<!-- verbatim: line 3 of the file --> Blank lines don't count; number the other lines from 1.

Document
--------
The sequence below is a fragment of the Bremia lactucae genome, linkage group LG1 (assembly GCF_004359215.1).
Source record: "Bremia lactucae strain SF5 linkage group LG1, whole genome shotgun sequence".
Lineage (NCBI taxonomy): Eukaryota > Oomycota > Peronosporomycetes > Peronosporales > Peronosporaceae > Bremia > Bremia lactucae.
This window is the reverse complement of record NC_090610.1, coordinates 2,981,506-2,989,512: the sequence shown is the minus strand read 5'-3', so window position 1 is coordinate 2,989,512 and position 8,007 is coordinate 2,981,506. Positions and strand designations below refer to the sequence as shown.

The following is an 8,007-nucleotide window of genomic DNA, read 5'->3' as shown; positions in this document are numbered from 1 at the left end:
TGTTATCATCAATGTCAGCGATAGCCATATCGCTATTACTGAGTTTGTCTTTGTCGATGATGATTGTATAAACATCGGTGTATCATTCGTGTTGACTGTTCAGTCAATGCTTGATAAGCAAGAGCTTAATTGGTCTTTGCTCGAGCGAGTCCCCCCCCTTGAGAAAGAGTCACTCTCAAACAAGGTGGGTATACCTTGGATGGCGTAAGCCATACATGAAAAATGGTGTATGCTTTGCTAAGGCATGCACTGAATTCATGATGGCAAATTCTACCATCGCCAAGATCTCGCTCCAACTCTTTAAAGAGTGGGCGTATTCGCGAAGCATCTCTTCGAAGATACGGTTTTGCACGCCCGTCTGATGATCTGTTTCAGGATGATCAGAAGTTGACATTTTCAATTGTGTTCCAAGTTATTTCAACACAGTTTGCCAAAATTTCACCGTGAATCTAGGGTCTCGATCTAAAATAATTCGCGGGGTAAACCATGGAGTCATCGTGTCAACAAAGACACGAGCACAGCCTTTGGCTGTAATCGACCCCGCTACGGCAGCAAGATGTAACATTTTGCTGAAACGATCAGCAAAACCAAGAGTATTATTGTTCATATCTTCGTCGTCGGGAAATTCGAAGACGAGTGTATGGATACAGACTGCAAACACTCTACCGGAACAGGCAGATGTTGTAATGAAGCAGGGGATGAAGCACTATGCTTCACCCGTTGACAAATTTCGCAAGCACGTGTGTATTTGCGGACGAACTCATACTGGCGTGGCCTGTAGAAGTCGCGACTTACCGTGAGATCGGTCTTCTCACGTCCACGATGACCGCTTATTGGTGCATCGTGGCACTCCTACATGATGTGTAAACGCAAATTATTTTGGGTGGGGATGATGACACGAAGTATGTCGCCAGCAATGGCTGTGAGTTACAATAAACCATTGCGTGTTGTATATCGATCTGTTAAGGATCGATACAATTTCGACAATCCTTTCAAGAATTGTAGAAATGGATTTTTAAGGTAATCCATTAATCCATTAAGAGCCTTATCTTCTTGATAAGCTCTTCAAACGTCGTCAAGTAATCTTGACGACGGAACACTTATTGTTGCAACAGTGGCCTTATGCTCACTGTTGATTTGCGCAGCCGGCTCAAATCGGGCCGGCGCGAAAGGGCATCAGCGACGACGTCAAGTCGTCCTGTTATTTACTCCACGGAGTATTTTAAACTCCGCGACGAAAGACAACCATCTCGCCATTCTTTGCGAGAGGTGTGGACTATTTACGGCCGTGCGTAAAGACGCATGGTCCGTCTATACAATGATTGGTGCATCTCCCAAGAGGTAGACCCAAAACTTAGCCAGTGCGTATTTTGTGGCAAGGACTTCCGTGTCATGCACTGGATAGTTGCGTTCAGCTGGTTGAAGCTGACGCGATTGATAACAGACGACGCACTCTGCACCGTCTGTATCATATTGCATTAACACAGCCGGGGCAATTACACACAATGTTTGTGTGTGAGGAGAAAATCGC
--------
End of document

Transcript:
Lineage (NCBI taxonomy): Eukaryota > Oomycota > Peronosporomycetes > Peronosporales > Peronosporaceae > Bremia > Bremia lactucae.